March 2, 2021

Economix Blog: Alan Krueger’s New White House Job

Alan B. Krueger, an economist at Princeton, has been chosen to be the next chairman of the president’s Council of Economic Advisers.

He’s an interesting choice for this job. Usually that position is held by a macroeconomist, and the selection of Dr. Krueger, a microeconomist known for his work on labor issues, sends a strong signal that the administration may be devoting more energy to job creation.



Dollars to doughnuts.

Dr. Krueger has an eclectic set of interests, as indicated by not only his academic research but also the columns he wrote for Economix from 2008 to 2009. For example, he has written about rock concerts, happiness, health care, the value of a college education, and terrorism. While he was chief economist at the Treasury Department from 2009 to 2010, he worked on more macro issues related to areas like tax policy and public debt. But still, he is most closely associated with his work on the job market.

Dr. Krueger is also an empiricist: He looks at what is going on in the real world, then tries to make sense of it. (In recent years, you may recall, the economics profession has come under attack for being too theoretical and disconnected from reality.) Sometimes he uses data that is readily available, and sometimes he commissions or designs his own surveys, often working with Gallup.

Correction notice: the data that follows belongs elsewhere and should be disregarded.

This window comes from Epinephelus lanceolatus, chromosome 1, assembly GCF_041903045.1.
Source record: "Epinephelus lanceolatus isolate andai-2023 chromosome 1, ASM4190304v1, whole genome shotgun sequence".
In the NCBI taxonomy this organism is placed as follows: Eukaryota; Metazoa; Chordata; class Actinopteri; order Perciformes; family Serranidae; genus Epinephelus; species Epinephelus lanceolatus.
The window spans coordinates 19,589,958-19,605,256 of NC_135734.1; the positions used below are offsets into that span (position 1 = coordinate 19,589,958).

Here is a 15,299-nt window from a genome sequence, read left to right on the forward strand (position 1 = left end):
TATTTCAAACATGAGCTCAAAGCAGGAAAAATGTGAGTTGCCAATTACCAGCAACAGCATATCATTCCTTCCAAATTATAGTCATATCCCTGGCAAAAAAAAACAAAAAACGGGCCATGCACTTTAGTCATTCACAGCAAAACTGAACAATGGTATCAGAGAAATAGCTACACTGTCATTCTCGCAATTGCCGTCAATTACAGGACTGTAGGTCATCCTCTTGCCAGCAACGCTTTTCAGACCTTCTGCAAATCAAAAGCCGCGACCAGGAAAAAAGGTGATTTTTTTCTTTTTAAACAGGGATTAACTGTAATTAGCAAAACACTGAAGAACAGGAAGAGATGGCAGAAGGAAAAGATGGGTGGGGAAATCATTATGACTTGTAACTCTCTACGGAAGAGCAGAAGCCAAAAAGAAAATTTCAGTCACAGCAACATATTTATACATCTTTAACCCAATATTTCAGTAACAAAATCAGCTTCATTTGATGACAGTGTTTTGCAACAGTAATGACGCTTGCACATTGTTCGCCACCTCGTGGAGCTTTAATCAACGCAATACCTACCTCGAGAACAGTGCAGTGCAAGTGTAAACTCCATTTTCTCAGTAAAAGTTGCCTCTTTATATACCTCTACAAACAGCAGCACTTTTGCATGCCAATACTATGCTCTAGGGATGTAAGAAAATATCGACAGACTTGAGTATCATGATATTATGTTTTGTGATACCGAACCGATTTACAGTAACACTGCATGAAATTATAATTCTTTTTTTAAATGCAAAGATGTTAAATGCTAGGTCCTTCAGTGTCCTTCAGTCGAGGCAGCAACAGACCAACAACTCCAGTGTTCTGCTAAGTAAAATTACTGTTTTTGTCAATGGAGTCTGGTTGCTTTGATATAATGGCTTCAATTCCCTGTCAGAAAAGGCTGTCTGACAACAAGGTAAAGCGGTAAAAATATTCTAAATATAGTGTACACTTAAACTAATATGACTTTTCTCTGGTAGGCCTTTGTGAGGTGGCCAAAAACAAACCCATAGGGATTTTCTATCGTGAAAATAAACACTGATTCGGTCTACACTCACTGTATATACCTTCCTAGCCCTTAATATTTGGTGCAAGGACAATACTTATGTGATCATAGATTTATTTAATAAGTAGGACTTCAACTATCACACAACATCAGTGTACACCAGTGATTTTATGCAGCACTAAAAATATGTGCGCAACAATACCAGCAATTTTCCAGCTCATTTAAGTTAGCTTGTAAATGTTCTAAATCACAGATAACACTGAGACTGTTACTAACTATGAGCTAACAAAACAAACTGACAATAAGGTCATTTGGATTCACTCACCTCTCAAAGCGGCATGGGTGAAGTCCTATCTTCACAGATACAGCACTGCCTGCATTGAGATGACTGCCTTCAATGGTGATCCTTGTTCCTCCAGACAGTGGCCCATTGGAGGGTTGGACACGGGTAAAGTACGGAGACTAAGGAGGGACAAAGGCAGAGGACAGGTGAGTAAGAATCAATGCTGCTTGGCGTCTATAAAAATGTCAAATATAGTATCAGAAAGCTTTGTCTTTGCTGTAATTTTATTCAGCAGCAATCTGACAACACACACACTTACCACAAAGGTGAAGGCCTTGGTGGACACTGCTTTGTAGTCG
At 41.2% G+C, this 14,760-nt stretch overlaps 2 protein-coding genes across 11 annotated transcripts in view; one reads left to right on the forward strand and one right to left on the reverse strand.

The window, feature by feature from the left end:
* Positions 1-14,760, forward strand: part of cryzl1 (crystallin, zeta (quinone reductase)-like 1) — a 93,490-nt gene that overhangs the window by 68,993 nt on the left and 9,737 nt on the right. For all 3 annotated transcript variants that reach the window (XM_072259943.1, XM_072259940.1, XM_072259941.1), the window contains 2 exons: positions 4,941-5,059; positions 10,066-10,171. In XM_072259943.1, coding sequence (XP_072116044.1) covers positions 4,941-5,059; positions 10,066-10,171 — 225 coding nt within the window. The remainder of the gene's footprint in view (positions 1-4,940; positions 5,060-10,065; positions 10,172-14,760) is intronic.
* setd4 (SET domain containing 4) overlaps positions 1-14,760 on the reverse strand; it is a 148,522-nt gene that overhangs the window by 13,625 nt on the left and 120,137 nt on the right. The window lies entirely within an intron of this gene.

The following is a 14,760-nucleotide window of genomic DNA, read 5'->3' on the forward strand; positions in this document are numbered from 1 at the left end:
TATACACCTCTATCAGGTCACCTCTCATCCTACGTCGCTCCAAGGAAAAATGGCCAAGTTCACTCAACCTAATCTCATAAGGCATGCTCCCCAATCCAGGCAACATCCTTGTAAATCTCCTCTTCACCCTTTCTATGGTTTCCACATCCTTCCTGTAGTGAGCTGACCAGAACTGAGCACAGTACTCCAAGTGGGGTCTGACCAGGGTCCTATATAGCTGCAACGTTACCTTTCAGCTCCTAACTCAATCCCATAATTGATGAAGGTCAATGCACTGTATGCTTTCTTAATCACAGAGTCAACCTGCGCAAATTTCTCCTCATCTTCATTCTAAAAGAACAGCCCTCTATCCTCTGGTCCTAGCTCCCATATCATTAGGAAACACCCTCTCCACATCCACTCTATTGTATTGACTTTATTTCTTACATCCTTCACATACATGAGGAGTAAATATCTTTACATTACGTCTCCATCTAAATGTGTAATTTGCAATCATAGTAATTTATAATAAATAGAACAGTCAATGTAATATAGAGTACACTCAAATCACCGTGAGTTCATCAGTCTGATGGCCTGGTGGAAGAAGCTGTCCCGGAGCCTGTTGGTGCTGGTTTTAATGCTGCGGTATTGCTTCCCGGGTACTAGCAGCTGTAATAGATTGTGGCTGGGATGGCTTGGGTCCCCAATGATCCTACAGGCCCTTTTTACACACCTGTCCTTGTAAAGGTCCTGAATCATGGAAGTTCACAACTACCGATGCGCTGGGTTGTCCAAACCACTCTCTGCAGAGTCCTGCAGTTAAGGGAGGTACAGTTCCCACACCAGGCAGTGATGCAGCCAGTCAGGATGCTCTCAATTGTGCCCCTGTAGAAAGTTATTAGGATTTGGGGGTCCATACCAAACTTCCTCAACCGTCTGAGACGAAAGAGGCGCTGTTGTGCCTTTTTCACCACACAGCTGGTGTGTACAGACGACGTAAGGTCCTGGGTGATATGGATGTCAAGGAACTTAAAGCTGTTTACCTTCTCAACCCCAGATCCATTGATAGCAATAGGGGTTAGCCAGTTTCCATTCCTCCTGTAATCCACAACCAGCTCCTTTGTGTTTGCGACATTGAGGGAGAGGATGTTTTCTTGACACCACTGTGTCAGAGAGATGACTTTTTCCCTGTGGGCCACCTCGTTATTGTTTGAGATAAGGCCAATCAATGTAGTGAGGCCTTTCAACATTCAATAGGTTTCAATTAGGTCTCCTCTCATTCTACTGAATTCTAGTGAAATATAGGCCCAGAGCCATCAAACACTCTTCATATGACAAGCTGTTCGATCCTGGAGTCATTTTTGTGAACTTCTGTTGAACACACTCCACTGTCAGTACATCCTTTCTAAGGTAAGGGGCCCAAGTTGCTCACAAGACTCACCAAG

Partly because he is data-driven and relatively nonideological, he has many fans in the economics community from both left and right — despite the fact that his flagship research is the cornerstone of any liberal campaign to raise the minimum wage. You can see this in reactions throughout the econoblogosphere, including plaudits from conservative economists like Greg Mankiw and Tyler Cowen.

Perhaps his data-driven approach and bipartisan appeal will make his Senate confirmation process an easier endeavor. He has also been through it before, after all, when he was nominated for his Treasury post. Given the administration’s record in getting other nominees through, though, this may still be a long slog.

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